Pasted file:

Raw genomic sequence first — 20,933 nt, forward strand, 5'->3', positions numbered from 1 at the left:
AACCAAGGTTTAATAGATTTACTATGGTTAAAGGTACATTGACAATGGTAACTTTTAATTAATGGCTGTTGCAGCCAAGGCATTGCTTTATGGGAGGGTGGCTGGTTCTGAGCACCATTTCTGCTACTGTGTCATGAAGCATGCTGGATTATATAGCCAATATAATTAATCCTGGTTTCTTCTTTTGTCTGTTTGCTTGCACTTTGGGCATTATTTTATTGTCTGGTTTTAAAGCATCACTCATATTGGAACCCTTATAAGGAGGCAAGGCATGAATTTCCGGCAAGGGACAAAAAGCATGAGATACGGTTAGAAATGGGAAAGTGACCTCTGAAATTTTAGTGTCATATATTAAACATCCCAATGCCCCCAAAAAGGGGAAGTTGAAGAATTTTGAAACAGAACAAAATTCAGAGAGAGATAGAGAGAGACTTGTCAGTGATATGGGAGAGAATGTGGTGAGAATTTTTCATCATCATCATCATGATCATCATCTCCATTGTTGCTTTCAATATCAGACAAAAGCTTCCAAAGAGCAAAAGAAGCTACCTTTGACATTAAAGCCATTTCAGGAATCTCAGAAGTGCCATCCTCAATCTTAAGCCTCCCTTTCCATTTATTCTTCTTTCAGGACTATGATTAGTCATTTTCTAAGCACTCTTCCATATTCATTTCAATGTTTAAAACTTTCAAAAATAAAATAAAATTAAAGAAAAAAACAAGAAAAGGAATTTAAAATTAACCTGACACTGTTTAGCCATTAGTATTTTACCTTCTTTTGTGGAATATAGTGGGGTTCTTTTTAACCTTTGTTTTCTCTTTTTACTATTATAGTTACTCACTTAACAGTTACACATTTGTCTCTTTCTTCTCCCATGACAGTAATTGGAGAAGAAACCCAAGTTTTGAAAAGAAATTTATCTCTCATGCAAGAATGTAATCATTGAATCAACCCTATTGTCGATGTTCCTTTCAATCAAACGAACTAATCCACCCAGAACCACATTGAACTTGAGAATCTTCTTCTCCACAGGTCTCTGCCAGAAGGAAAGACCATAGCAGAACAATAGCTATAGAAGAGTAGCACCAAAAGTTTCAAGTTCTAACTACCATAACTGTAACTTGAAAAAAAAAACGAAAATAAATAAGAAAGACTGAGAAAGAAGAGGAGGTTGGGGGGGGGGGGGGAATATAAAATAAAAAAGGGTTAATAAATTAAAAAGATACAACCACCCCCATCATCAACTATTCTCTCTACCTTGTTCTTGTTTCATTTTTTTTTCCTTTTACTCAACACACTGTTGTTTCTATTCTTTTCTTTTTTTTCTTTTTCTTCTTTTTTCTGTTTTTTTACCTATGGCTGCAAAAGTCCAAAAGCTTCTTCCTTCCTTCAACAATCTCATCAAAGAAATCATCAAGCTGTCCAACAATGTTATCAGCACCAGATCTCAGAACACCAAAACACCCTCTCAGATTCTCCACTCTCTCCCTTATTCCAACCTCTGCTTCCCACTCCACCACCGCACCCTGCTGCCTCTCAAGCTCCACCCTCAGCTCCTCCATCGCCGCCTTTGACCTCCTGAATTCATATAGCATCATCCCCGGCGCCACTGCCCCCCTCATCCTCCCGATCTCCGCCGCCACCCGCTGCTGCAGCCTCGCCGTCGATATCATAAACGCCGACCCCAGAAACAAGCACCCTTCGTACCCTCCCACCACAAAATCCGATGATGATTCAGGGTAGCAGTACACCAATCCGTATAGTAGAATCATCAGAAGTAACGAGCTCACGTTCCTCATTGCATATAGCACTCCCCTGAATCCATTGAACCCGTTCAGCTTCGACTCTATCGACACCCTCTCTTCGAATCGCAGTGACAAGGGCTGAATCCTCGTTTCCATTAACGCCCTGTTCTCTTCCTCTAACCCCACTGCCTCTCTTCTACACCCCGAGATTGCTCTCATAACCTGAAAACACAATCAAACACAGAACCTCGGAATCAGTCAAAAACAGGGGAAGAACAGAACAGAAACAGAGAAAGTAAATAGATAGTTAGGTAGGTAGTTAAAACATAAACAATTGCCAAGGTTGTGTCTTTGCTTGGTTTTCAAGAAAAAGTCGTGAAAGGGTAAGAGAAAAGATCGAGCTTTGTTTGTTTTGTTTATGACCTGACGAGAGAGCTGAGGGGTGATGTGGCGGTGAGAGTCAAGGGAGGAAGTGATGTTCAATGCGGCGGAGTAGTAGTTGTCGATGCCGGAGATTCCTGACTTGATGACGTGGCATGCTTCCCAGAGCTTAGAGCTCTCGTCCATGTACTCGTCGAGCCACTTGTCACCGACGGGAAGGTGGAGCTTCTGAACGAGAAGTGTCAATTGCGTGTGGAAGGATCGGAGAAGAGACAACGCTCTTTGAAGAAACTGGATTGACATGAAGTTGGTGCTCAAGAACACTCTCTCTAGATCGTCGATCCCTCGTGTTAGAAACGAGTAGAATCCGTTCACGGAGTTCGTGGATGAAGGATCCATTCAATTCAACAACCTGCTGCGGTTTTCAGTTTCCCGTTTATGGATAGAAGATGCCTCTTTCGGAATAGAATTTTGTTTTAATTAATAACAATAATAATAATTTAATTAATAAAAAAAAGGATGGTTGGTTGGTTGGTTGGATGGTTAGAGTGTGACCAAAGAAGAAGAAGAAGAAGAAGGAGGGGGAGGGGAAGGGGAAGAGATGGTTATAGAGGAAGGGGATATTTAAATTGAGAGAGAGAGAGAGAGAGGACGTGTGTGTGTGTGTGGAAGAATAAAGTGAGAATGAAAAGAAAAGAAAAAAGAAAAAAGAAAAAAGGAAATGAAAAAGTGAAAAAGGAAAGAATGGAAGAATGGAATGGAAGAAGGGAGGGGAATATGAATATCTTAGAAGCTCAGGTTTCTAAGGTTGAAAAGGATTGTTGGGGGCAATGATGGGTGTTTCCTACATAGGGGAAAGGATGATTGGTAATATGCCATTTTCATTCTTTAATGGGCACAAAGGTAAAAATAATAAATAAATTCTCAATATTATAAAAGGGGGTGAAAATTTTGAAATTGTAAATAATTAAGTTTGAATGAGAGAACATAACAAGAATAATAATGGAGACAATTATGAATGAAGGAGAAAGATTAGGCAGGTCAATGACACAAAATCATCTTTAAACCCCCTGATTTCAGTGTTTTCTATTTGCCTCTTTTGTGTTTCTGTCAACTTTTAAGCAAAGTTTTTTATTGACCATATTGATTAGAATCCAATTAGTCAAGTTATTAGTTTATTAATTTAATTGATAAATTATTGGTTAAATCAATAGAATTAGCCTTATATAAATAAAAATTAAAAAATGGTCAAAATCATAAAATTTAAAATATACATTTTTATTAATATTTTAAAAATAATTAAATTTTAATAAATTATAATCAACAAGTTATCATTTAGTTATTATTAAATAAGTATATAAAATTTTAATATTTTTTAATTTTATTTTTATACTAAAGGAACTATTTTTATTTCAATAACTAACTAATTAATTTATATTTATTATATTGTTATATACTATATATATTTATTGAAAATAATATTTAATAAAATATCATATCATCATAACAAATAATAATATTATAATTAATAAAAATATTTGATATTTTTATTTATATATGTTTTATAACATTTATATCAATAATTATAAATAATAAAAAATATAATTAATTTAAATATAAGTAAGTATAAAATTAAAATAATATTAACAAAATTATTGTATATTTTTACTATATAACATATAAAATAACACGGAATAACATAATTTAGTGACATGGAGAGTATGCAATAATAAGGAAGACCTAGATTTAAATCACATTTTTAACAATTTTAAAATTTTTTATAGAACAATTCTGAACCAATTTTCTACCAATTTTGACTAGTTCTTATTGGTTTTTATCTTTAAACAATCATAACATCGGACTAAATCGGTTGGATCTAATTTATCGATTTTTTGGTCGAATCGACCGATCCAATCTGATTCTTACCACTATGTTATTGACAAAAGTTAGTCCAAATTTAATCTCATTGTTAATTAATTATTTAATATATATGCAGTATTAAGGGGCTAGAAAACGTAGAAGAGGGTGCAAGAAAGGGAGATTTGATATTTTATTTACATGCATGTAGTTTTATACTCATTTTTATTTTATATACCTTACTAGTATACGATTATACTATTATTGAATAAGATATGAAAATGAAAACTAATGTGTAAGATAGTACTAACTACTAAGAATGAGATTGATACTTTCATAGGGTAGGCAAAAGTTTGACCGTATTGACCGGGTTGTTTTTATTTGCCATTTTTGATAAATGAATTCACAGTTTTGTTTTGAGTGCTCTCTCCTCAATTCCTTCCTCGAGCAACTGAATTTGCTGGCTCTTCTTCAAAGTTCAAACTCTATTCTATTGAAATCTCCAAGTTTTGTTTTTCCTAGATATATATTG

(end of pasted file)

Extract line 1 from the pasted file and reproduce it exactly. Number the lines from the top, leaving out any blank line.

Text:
Raw genomic sequence first — 20,933 nt, forward strand, 5'->3', positions numbered from 1 at the left: